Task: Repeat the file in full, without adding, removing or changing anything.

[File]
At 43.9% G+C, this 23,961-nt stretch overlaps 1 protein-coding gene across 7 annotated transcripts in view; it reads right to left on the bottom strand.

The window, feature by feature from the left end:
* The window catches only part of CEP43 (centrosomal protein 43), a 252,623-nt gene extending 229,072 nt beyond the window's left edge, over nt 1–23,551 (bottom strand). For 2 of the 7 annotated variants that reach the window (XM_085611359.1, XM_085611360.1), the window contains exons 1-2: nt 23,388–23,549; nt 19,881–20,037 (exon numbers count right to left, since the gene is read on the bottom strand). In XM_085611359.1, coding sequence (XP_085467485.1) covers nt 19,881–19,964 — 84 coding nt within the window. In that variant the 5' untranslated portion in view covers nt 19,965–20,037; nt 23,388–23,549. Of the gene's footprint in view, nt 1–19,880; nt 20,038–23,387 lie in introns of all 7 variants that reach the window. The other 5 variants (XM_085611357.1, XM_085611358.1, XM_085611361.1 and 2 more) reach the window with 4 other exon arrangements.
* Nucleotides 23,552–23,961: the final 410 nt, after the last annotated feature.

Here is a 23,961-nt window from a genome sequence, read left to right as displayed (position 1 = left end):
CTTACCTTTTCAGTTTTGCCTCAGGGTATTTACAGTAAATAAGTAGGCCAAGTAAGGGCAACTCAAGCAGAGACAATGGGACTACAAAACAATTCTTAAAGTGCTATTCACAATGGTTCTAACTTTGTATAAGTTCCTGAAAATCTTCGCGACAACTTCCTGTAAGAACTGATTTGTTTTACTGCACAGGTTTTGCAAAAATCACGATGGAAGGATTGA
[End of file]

At 43.9% G+C, this 23,961-nt stretch overlaps 1 protein-coding gene across 7 annotated transcripts in view; it reads right to left on the bottom strand.

The window, feature by feature from the left end:
* The window catches only part of CEP43 (centrosomal protein 43), a 252,623-nt gene extending 229,072 nt beyond the window's left edge, over nt 1–23,551 (bottom strand). For 2 of the 7 annotated variants that reach the window (XM_085611359.1, XM_085611360.1), the window contains exons 1-2: nt 23,388–23,549; nt 19,881–20,037 (exon numbers count right to left, since the gene is read on the bottom strand). In XM_085611359.1, coding sequence (XP_085467485.1) covers nt 19,881–19,964 — 84 coding nt within the window. In that variant the 5' untranslated portion in view covers nt 19,965–20,037; nt 23,388–23,549. Of the gene's footprint in view, nt 1–19,880; nt 20,038–23,387 lie in introns of all 7 variants that reach the window. The other 5 variants (XM_085611357.1, XM_085611358.1, XM_085611361.1 and 2 more) reach the window with 4 other exon arrangements.
* Nucleotides 23,552–23,961: the final 410 nt, after the last annotated feature.

Here is a 23,961-nt window from a genome sequence, read left to right as displayed (position 1 = left end):
CTTACCTTTTCAGTTTTGCCTCAGGGTATTTACAGTAAATAAGTAGGCCAAGTAAGGGCAACTCAAGCAGAGACAATGGGACTACAAAACAATTCTTAAAGTGCTATTCACAATGGTTCTAACTTTGTATAAGTTCCTGAAAATCTTCGCGACAACTTCCTGTAAGAACTGATTTGTTTTACTGCACAGGTTTTGCAAAAATCACGATGGAAGGATTGA